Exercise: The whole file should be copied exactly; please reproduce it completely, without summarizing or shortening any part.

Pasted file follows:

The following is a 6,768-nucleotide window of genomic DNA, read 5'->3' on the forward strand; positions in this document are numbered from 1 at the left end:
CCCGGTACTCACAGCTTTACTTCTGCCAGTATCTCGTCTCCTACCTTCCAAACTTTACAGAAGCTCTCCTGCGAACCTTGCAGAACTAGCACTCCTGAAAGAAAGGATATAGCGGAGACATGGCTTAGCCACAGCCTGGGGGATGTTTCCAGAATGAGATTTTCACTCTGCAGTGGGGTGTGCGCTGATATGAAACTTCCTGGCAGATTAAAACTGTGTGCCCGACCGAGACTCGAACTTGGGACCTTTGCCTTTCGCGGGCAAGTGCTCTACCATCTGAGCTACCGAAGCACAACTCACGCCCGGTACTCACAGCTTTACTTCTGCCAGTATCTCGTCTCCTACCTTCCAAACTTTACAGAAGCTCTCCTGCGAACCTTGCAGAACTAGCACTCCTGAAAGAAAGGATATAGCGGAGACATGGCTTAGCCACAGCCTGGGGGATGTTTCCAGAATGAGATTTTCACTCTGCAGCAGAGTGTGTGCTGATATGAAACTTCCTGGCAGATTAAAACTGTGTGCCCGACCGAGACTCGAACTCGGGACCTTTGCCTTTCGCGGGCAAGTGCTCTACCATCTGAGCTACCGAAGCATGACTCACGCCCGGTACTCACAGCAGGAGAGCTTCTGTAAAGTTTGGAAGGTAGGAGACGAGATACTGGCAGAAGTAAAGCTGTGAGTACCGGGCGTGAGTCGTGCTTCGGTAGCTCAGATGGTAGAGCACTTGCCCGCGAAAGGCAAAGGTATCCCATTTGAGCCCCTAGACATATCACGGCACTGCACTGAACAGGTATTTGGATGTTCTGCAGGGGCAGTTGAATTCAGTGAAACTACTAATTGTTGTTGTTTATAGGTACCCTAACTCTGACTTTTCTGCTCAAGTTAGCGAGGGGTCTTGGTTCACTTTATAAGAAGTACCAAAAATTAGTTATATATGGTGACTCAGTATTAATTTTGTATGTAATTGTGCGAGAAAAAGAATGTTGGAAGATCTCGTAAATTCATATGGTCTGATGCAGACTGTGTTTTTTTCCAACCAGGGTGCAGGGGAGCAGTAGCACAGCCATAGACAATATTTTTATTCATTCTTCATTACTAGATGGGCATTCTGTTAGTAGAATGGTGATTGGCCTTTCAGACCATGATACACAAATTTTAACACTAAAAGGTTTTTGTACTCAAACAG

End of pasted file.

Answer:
The following is a 6,768-nucleotide window of genomic DNA, read 5'->3' on the forward strand; positions in this document are numbered from 1 at the left end:
CCCGGTACTCACAGCTTTACTTCTGCCAGTATCTCGTCTCCTACCTTCCAAACTTTACAGAAGCTCTCCTGCGAACCTTGCAGAACTAGCACTCCTGAAAGAAAGGATATAGCGGAGACATGGCTTAGCCACAGCCTGGGGGATGTTTCCAGAATGAGATTTTCACTCTGCAGTGGGGTGTGCGCTGATATGAAACTTCCTGGCAGATTAAAACTGTGTGCCCGACCGAGACTCGAACTTGGGACCTTTGCCTTTCGCGGGCAAGTGCTCTACCATCTGAGCTACCGAAGCACAACTCACGCCCGGTACTCACAGCTTTACTTCTGCCAGTATCTCGTCTCCTACCTTCCAAACTTTACAGAAGCTCTCCTGCGAACCTTGCAGAACTAGCACTCCTGAAAGAAAGGATATAGCGGAGACATGGCTTAGCCACAGCCTGGGGGATGTTTCCAGAATGAGATTTTCACTCTGCAGCAGAGTGTGTGCTGATATGAAACTTCCTGGCAGATTAAAACTGTGTGCCCGACCGAGACTCGAACTCGGGACCTTTGCCTTTCGCGGGCAAGTGCTCTACCATCTGAGCTACCGAAGCATGACTCACGCCCGGTACTCACAGCAGGAGAGCTTCTGTAAAGTTTGGAAGGTAGGAGACGAGATACTGGCAGAAGTAAAGCTGTGAGTACCGGGCGTGAGTCGTGCTTCGGTAGCTCAGATGGTAGAGCACTTGCCCGCGAAAGGCAAAGGTATCCCATTTGAGCCCCTAGACATATCACGGCACTGCACTGAACAGGTATTTGGATGTTCTGCAGGGGCAGTTGAATTCAGTGAAACTACTAATTGTTGTTGTTTATAGGTACCCTAACTCTGACTTTTCTGCTCAAGTTAGCGAGGGGTCTTGGTTCACTTTATAAGAAGTACCAAAAATTAGTTATATATGGTGACTCAGTATTAATTTTGTATGTAATTGTGCGAGAAAAAGAATGTTGGAAGATCTCGTAAATTCATATGGTCTGATGCAGACTGTGTTTTTTTCCAACCAGGGTGCAGGGGAGCAGTAGCACAGCCATAGACAATATTTTTATTCATTCTTCATTACTAGATGGGCATTCTGTTAGTAGAATGGTGATTGGCCTTTCAGACCATGATACACAAATTTTAACACTAAAAGGTTTTTGTACTCAAACAG